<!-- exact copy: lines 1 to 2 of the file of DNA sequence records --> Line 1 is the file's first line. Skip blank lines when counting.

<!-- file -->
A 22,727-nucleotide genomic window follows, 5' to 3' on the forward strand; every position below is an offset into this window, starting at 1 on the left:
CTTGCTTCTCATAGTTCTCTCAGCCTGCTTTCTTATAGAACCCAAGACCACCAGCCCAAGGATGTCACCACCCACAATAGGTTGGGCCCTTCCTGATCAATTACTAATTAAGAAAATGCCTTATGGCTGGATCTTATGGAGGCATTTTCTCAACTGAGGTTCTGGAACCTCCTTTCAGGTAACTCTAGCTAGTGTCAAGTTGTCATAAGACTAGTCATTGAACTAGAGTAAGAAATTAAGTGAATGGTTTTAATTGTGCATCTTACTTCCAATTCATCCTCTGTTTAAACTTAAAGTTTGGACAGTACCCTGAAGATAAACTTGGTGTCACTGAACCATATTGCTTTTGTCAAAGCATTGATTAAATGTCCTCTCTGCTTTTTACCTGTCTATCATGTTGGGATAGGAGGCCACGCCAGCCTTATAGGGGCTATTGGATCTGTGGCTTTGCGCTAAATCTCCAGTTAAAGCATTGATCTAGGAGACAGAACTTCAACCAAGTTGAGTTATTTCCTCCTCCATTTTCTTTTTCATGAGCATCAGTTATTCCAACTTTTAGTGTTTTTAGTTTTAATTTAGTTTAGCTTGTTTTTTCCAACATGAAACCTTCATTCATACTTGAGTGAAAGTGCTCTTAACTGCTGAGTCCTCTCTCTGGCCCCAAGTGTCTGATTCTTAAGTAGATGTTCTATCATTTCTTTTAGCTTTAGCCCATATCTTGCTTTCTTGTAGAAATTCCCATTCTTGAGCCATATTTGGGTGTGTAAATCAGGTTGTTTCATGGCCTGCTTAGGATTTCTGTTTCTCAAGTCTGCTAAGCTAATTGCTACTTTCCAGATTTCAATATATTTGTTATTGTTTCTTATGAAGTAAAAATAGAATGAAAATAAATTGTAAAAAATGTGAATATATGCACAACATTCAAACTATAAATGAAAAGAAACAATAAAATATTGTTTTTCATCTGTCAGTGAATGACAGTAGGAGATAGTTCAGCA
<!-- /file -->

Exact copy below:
A 22,727-nucleotide genomic window follows, 5' to 3' on the forward strand; every position below is an offset into this window, starting at 1 on the left:
CTTGCTTCTCATAGTTCTCTCAGCCTGCTTTCTTATAGAACCCAAGACCACCAGCCCAAGGATGTCACCACCCACAATAGGTTGGGCCCTTCCTGATCAATTACTAATTAAGAAAATGCCTTATGGCTGGATCTTATGGAGGCATTTTCTCAACTGAGGTTCTGGAACCTCCTTTCAGGTAACTCTAGCTAGTGTCAAGTTGTCATAAGACTAGTCATTGAACTAGAGTAAGAAATTAAGTGAATGGTTTTAATTGTGCATCTTACTTCCAATTCATCCTCTGTTTAAACTTAAAGTTTGGACAGTACCCTGAAGATAAACTTGGTGTCACTGAACCATATTGCTTTTGTCAAAGCATTGATTAAATGTCCTCTCTGCTTTTTACCTGTCTATCATGTTGGGATAGGAGGCCACGCCAGCCTTATAGGGGCTATTGGATCTGTGGCTTTGCGCTAAATCTCCAGTTAAAGCATTGATCTAGGAGACAGAACTTCAACCAAGTTGAGTTATTTCCTCCTCCATTTTCTTTTTCATGAGCATCAGTTATTCCAACTTTTAGTGTTTTTAGTTTTAATTTAGTTTAGCTTGTTTTTTCCAACATGAAACCTTCATTCATACTTGAGTGAAAGTGCTCTTAACTGCTGAGTCCTCTCTCTGGCCCCAAGTGTCTGATTCTTAAGTAGATGTTCTATCATTTCTTTTAGCTTTAGCCCATATCTTGCTTTCTTGTAGAAATTCCCATTCTTGAGCCATATTTGGGTGTGTAAATCAGGTTGTTTCATGGCCTGCTTAGGATTTCTGTTTCTCAAGTCTGCTAAGCTAATTGCTACTTTCCAGATTTCAATATATTTGTTATTGTTTCTTATGAAGTAAAAATAGAATGAAAATAAATTGTAAAAAATGTGAATATATGCACAACATTCAAACTATAAATGAAAAGAAACAATAAAATATTGTTTTTCATCTGTCAGTGAATGACAGTAGGAGATAGTTCAGCA